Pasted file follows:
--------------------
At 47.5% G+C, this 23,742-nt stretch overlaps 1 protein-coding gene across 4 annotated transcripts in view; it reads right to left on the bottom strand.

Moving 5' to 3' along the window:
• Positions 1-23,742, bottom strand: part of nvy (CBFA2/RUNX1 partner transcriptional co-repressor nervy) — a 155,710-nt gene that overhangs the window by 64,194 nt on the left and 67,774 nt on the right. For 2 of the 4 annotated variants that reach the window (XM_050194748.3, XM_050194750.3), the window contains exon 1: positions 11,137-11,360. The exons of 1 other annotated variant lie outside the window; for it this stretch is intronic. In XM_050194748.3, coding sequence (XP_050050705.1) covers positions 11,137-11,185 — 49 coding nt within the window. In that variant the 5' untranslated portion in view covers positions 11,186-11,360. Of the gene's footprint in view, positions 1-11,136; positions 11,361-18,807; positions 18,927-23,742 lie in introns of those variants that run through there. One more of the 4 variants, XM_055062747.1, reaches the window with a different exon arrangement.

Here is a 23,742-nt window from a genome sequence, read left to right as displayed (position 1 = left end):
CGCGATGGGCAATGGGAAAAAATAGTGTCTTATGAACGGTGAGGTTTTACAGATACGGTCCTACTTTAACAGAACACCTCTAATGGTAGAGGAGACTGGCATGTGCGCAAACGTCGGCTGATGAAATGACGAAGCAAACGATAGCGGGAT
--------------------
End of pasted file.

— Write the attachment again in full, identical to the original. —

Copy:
At 47.5% G+C, this 23,742-nt stretch overlaps 1 protein-coding gene across 4 annotated transcripts in view; it reads right to left on the bottom strand.

Moving 5' to 3' along the window:
• Positions 1-23,742, bottom strand: part of nvy (CBFA2/RUNX1 partner transcriptional co-repressor nervy) — a 155,710-nt gene that overhangs the window by 64,194 nt on the left and 67,774 nt on the right. For 2 of the 4 annotated variants that reach the window (XM_050194748.3, XM_050194750.3), the window contains exon 1: positions 11,137-11,360. The exons of 1 other annotated variant lie outside the window; for it this stretch is intronic. In XM_050194748.3, coding sequence (XP_050050705.1) covers positions 11,137-11,185 — 49 coding nt within the window. In that variant the 5' untranslated portion in view covers positions 11,186-11,360. Of the gene's footprint in view, positions 1-11,136; positions 11,361-18,807; positions 18,927-23,742 lie in introns of those variants that run through there. One more of the 4 variants, XM_055062747.1, reaches the window with a different exon arrangement.

Here is a 23,742-nt window from a genome sequence, read left to right as displayed (position 1 = left end):
CGCGATGGGCAATGGGAAAAAATAGTGTCTTATGAACGGTGAGGTTTTACAGATACGGTCCTACTTTAACAGAACACCTCTAATGGTAGAGGAGACTGGCATGTGCGCAAACGTCGGCTGATGAAATGACGAAGCAAACGATAGCGGGAT